Policies penalizing families with more than two children remained in place in seven states, but some authorities did not enforce them. There were reports these policies created pressure on women with more than two children to use contraception, including permanent methods such as sterilization, or even termination of subsequent pregnancies. Certain states maintained government reservations for government jobs and subsidies for adults with no more than two children and reduced subsidies and access to health care for those who have more than two.

To counter sex selection, almost all states introduced “girl child promotion” plans to promote the education and well-being of girls, some of which required a certificate of sterilization for the parents to collect benefits.

Discrimination: The law prohibits discrimination in the workplace and requires equal pay for equal work, but employers reportedly often paid women less than men for the same job, discriminated against women in employment and credit applications, and promoted women less frequently than men.

Many tribal land systems, including in Bihar, deny tribal women the right to own land. Other laws or customs relating to the ownership of assets and land accord women little control over land use, retention, or sale.

In February, Minister of Women and Child Development Smriti Irani told the lower house of parliament the sex ratio at birth was showing “improving trends” and increased from 918 to 931 per 1,000 live births at the national level between 2014 and 2019. Additionally, 395 of 640 districts, according to the 2011 census, showed improvements in the sex ratio during the same period.

According to media reports, the taboo and fear of giving birth to a girl child drove some women toward sex-selective abortion or attempts to sell the baby. Dowry, while illegal, carried a steep cost, sometimes bankrupting families. Women and girl children were ostracized in some tribal communities.

Children

Birth Registration: The law establishes state government procedures for birth registration. UNICEF estimated authorities registered 58 percent of national births each year. Children lacking citizenship or registration may not be able to access public services, enroll in school, or obtain identification documents later in life.

Education: The constitution provides free education for all children from ages six to 14, with a compulsory education age through age 15, but the government did not always comply with this requirement. The World Economic Forum’s 2018 Gender Gap Report revealed that enrollment rates for both male and female students dropped by nearly 30 percent between primary and secondary school. Additionally, the report found that, while girls had a slight lead in primary and secondary education enrollment rates, boys had greater educational attainment at all levels.

Data from NGO Pratham’s 2019 Annual Status of Education Report (Rural) noted in January that when there was a paucity of resources and parents had to choose which child to invest in, they chose to provide “better quality” education to sons in the family.

According to UNICEF, more than 60 percent of secondary-school-age children with disabilities did not attend school. Additionally, since the minimum age for work is lower than the compulsory education age, children may be encouraged to leave school before the completion of compulsory education.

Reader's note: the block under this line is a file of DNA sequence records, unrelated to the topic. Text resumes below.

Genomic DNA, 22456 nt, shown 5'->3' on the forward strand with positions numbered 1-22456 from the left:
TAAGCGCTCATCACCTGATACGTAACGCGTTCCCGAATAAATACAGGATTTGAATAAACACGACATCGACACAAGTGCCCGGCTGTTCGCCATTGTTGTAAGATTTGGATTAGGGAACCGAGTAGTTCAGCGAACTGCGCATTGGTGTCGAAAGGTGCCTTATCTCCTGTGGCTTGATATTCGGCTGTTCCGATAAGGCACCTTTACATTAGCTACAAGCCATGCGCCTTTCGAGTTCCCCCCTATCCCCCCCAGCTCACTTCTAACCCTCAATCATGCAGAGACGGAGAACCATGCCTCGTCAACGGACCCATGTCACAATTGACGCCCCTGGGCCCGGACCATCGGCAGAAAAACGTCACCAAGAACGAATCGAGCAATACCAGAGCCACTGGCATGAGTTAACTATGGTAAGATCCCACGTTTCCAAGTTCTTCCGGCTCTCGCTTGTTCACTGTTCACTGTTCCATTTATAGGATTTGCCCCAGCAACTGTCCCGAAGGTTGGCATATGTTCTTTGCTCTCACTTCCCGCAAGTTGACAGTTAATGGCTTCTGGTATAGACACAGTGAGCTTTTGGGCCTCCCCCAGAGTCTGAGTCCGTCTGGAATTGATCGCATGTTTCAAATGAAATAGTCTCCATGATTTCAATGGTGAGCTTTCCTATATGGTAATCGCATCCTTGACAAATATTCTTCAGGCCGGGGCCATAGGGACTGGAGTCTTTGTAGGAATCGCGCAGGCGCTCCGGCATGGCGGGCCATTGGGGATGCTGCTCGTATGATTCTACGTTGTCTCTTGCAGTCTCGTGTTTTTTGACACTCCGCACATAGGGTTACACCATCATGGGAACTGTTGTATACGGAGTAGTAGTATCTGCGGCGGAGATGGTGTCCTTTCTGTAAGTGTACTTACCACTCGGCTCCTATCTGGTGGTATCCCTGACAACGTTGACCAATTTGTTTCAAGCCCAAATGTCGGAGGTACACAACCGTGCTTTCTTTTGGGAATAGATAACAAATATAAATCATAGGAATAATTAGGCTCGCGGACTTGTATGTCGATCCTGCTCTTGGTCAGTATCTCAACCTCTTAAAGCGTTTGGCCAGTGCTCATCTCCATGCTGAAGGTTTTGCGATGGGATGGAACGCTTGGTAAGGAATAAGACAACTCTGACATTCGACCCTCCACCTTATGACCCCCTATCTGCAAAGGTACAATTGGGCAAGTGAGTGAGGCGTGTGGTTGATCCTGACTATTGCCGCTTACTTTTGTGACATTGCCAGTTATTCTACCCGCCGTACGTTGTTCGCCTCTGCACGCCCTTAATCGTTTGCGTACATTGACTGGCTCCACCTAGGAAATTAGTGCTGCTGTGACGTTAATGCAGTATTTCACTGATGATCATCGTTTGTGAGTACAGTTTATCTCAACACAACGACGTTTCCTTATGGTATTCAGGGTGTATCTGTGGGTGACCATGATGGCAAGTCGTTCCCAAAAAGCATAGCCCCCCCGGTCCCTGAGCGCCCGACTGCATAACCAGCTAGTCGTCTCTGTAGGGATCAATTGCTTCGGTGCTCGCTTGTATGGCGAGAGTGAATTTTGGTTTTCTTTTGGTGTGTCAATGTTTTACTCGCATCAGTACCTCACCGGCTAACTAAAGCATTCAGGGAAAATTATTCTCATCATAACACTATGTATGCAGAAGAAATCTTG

Child Abuse: The law prohibits child abuse, but it does not recognize physical abuse by caregivers, neglect, or psychological abuse as punishable offenses. Although banned, teachers often used corporal punishment.

The India Child Protection Fund reported increased incidences of cyber or sexual abuse involving children (such as increased consumption of child pornography). With children spending more time indoors and online, often without supervision, especially during the COVID-19 pandemic, the report expressed concern that children were more vulnerable to online sexual predators.

On June 28, Kerala police arrested 47 persons across the state as a result of a large-scale investigation into online child sexual exploitation. According to a senior police official, there was a 120 percent increase in child sexual exploitation cases during the national lockdown in Kerala.

In July child rights advocates released Rights of Children in the Time of COVID-19, which contained sector-specific recommendations for state action to protect the rights of children during the pandemic. The release of the report was attended by two recently retired justices of the Supreme Court and various government officers and child rights experts and endorsed by 212 individuals and organizations.

The government sponsored a toll-free 24-hour helpline for children in distress. From January through July, the national CHILDLINE hotline for children in distress received more than 39,490 calls from the southern states of Karnataka, Kerala, and Tamil Nadu. The CHILDLINE officials noted calls concerned shelter, medical aid, child marriage, and the abuse of children.

On February 25, the Madras High Court reversed a prior lower court judgment that exonerated two teachers from allegations of sexual harassment. The court sentenced G. Nagaraj and G. Gugazhenthi to prison for three and five years, respectively, for sexually harassing several female adolescent students.